The Quaker Parenting Initiative is dedicated to helping parents find direction within their Quaker faith and spiritual meaning for their parental role. Parents in the rush and confusion of their lives are looking for meaning and guidance. They come to meetings looking for a spiritual home for their children while often wondering if Quakerism has anything to offer them.
Through the years, it is true, parents have found support and guidance from their faith as they cared for and nurtured their children.1, 2 Recently there has been a renewed effort to articulate and make more available those strengths that are in our Quaker faith but not frequently identified directly with parenting. During the 1990s a group of women within the Religious Education Committee called Zero to Thirteen met periodically to share their parenting experiences and concerns. One of their efforts was to reach out to parents with an all day retreat providing workshops describing ways parents could support the spiritual development of their children. Another effort, supported by the counseling service of the Yearly Meeting, was parent discussion groups facilitated by Harriet Heath, a counselor in the service. The Quaker Parenting Initiative is an outgrowth of both of these.
Though Harriet had not recognized it at the time, while working in the public schools, she had developed a very Quakerly approach to parenting. Her approach assumed parents were responsible for their children and capable of making good decisions as to how to nurture them. She used a series of questions to help parents figure out how they wanted to deal with common every day parenting situations. One of the questions dealt with the parents’ values, what kind of person they hoped their child would become.3 Once working within the Counseling Service, the questions became more clearly based on Quaker beliefs, testimonies and practices.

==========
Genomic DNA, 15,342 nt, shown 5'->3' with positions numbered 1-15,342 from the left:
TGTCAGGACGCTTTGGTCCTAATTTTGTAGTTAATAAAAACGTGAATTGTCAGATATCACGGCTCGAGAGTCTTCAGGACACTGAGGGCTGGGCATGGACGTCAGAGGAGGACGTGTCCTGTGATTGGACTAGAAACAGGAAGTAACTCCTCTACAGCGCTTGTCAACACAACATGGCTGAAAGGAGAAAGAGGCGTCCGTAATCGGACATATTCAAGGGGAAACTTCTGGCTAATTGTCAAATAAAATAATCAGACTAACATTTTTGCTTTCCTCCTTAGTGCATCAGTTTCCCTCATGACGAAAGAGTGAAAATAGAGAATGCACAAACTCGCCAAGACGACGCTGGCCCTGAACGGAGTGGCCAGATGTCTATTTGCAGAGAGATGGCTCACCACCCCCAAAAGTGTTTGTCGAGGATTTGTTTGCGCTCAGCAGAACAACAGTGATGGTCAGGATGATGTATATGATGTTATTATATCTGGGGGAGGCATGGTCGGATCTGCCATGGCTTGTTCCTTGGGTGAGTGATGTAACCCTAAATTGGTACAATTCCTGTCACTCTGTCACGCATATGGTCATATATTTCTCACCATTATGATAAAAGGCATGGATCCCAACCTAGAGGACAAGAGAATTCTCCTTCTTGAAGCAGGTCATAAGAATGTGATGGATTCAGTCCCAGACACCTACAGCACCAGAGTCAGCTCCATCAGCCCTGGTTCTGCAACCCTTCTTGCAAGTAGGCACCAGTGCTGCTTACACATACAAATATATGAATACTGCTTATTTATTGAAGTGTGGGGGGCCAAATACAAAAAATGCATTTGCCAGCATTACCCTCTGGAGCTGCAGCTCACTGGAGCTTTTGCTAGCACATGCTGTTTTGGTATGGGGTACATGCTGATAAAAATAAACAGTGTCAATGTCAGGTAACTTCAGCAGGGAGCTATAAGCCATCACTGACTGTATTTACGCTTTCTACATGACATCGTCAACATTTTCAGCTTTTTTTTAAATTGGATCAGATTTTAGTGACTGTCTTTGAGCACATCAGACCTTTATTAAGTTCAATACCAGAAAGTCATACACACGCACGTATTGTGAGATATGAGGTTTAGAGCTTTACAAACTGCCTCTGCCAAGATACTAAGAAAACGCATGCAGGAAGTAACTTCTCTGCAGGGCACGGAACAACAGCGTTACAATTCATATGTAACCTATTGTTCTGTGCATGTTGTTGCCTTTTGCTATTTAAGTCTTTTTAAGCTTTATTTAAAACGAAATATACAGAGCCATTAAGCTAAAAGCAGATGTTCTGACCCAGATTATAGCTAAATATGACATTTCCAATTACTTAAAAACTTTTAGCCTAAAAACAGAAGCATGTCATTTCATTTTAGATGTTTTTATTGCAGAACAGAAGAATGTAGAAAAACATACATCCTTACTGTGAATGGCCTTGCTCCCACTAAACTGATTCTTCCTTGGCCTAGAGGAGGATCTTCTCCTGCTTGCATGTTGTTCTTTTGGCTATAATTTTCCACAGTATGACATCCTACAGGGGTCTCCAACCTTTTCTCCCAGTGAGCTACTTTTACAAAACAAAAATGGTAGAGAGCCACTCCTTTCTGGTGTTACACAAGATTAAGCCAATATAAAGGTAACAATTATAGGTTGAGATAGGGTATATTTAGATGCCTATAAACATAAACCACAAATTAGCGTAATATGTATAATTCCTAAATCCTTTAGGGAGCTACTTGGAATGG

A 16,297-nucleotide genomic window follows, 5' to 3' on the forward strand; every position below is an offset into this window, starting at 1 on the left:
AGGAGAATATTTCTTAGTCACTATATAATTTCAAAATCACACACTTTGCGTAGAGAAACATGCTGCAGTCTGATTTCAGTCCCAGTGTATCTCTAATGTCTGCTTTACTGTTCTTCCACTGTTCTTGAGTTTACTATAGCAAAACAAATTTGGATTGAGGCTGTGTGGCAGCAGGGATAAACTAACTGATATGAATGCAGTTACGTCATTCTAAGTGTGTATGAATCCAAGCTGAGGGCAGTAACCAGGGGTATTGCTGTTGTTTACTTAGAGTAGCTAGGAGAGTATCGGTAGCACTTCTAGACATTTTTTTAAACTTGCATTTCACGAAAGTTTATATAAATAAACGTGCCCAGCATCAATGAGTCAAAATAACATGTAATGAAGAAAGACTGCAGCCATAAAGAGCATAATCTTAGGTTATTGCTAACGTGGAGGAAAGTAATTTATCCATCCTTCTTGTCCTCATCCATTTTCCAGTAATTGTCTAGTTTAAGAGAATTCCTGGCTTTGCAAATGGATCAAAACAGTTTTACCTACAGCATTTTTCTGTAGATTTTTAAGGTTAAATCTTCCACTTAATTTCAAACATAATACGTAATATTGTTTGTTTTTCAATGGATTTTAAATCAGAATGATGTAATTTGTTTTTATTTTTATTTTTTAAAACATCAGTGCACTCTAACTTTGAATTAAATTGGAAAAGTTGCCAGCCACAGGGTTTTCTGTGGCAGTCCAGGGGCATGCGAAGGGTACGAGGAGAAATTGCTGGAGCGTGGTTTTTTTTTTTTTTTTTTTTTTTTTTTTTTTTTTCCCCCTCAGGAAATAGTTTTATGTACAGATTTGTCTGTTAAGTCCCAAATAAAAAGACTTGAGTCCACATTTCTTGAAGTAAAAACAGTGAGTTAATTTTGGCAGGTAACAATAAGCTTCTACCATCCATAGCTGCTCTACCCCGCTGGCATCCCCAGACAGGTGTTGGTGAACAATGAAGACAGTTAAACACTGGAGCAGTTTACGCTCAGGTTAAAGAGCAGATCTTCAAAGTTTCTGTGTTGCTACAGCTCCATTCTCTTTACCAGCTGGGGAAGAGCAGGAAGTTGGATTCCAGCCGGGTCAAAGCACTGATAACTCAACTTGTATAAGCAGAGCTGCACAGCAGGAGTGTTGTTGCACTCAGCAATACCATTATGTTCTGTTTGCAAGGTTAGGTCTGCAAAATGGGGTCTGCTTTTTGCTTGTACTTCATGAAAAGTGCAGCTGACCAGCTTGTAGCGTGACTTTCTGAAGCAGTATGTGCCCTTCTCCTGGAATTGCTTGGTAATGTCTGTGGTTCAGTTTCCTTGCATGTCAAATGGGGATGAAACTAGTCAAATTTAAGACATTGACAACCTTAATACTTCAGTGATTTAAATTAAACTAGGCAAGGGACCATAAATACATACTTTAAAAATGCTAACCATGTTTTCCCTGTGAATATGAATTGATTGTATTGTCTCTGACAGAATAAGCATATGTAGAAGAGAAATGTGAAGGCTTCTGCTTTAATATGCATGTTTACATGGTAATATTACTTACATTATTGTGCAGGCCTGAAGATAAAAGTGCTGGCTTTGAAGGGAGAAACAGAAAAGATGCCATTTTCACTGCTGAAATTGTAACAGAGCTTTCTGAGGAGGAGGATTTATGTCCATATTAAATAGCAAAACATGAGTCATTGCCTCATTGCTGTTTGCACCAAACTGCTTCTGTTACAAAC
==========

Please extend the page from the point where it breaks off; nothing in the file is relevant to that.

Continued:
In the early 2000s a working group formed when Friends Institute encouraged Harriet to expand her program. With the money they provided, she gathered anyone willing to discuss their interest in and concerns for Quaker parents. Out of these large meetings twelve women, no men would join them, became the Quaker Parenting Project. They met over a three year period. The group included grandmothers and a woman pregnant with her first child. There were birthright Quakers and convinced Friends. There were those who spoke with theistic beliefs and those who talked about the Light and the search for understanding. This group of women explored the meaning of Quakerism in their lives as parents as they shared their own personal experiences.